Comparison of the Nike Metcon 1 versus Metcon 2
Some reviews brought up the lighter weight of the new Metcon 2, but I did not notice any change in weight. I even put the shoes on my kitchen scale and the difference was less than 1/2 oz. My Metcon 2’s weigh in at 8.5 oz per shoe in a size 6.5. Perhaps the weight difference is more noticeable in larger sizes. While these are not an ultra-lightweight shoe, they don’t feel any more clunky or heavy on my feet than my other shoes.
Some people also complained that the Metcon 1’s laces would come undone and that that’s been addressed with the Metcon 2. This never happened to me, so I can’t personally speak to any changes here.
There aren’t any visible changes to the outsole.
One thing that pictures don’t convey is that my Metcon 1’s eventually became quite squeaky/noisy when I walked. The Metcon 2’s are totally silent, and hopefully will stay that way.
Another improvement in the Metcon 2 is the addition of the heel clip. The idea is that the extra bit of material helps reduce friction against the wall during handstand push-ups. I put one shoe on each foot (Metcon 1 and 2) and practiced a few HSPU, both strict and kipping. I didn’t notice a substantial difference in drag on my heel–both shoes moved smoothly along the wall. However, I do appreciate the heel clip anyway, since it being the main friction point should help reduce wear and tear on the back of the shoe.
You can also see in the above photo that the loop on the back was removed. The back fabric strip is instead sewn flush against the back of the midsole now, matches the color of the rubber, and makes the reflective detail more visible.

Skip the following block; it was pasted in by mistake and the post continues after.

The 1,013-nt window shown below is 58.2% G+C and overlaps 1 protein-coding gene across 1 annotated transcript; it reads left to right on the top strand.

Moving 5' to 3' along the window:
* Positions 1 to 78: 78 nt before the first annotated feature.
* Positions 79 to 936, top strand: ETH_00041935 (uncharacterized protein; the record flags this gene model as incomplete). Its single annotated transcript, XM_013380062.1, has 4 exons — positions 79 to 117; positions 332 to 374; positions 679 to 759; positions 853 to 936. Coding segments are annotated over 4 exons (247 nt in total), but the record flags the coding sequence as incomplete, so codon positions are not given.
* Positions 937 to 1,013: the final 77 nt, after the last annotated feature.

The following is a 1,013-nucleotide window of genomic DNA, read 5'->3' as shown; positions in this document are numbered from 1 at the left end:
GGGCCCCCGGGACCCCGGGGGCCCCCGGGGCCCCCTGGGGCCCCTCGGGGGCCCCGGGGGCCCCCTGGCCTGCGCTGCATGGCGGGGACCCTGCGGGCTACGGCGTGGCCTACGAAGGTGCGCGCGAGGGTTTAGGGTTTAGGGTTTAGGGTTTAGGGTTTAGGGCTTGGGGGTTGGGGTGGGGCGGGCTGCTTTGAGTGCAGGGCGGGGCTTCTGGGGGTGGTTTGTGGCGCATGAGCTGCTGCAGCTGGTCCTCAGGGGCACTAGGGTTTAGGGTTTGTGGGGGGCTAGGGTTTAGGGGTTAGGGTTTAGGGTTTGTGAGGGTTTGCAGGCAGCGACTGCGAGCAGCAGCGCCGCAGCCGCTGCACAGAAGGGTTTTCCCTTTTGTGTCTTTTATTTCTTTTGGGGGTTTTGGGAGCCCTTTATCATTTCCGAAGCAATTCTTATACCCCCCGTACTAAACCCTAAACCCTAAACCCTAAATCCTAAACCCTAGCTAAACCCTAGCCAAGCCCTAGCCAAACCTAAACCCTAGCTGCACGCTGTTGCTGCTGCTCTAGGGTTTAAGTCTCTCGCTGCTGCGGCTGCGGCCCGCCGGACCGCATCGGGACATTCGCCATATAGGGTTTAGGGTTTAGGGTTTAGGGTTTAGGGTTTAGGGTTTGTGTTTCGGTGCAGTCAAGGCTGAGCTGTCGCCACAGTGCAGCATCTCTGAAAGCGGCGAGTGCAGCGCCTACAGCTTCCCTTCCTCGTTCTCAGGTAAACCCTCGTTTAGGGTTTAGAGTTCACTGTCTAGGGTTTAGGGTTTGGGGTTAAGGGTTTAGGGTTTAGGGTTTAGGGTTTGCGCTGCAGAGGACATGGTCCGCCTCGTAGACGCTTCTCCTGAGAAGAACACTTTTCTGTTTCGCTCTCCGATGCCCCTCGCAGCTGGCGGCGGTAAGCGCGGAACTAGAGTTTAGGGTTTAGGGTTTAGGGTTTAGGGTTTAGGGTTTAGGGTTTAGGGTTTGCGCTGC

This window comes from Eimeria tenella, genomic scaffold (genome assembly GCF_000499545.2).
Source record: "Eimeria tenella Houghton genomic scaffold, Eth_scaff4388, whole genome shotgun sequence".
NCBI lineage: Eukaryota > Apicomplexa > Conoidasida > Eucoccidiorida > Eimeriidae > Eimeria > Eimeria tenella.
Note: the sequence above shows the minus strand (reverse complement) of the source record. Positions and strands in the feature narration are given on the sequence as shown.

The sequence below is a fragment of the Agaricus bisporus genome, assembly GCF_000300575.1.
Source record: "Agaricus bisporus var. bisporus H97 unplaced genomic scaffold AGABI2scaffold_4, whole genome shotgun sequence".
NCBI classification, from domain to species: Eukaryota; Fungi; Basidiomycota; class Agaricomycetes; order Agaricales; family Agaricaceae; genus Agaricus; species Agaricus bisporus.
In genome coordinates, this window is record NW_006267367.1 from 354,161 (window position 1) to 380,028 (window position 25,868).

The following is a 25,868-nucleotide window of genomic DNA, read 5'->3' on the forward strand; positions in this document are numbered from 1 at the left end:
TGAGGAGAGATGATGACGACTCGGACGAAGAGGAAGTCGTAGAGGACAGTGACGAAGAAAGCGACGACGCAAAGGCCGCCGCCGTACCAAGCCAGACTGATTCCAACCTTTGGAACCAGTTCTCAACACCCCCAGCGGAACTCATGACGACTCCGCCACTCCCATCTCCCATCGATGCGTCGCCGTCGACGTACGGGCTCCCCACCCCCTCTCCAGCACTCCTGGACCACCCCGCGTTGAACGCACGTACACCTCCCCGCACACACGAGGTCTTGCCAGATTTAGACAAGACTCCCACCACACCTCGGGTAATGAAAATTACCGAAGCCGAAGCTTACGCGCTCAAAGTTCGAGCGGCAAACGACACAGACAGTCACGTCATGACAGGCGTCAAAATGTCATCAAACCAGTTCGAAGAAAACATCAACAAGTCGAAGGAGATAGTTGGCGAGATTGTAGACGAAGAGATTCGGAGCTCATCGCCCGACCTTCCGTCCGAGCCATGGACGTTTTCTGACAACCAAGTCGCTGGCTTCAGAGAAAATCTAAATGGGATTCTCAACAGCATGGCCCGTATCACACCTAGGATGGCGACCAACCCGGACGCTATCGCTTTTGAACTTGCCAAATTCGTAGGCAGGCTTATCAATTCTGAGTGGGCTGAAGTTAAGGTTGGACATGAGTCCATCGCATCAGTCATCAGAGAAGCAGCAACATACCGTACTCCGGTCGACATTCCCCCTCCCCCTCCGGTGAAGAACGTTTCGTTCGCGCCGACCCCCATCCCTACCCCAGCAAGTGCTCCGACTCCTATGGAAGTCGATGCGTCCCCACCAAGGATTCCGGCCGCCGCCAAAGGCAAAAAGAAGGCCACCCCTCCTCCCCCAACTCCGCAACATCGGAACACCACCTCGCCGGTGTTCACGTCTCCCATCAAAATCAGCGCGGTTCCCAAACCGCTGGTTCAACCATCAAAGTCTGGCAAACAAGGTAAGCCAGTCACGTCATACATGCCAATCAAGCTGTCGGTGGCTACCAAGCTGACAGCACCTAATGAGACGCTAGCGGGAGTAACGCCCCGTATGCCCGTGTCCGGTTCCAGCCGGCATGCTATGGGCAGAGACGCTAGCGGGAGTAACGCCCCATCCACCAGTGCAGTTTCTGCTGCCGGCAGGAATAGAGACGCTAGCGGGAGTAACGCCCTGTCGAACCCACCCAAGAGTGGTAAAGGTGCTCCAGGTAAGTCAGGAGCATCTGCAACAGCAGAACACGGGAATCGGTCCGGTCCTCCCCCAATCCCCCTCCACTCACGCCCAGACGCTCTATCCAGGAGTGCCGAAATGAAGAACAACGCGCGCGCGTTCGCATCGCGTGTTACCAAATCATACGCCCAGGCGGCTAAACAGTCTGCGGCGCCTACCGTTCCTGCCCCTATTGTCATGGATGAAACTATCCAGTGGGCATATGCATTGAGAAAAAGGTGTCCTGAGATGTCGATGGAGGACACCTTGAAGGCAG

I’ve worn my Metcon 1’s for virtually every workout I’ve done in the past 8 months. As a result, they’ve definitely formed to my foot in a way my new pair obviously hasn’t (yet). I put one shoe on each foot anyway to test the differences. They do feel very similar, and overall I would say the differences are subtle. According to Nike, the material and support at both the forefoot and heel has been improved. The changes at the heel weren’t really noticeable to me personally. However, the shape and feel of the forefoot and toe box area definitely does feel improved. Although I liked them before, the new pair fits just a little bit better and feels more flexible in the forefoot.
When my Metcon 1’s were new, they were a bit slippery at the heel right out of the box. As I broke them in, that issue did go away. However, the Metcon 2’s fit nicely around the heel right out of the box. You can see in the photos that the shape at the top of the heel cup is slightly different in the Metcon 2.
Visually, you can also see a couple of other minor changes from the 1 to the 2, such as the size and placement of the swoosh on the inside. You’ll also notice the vamp looks a little bit different in terms of where each material starts and ends. The inner arch area is different now (where the swoosh used to be), perhaps for ventilation and rope climb grip.
Overall, the Metcons still reign supreme as my favorite CrossFit shoe. I’m happy to see some of the changes in the 2 and expect they’ll be loved at least as much as my first pair. They’re perfect for my feet and are beautiful to boot. If you like the Metcon 1’s, I’d wager you’ll love the 2’s, too. Besides CrossFit, they’ll also work well for any fitness routine where you’re mixing weightlifting, plyometrics, and other bodyweight movements. I would definitely recommend this shoe overall, and would buy it again!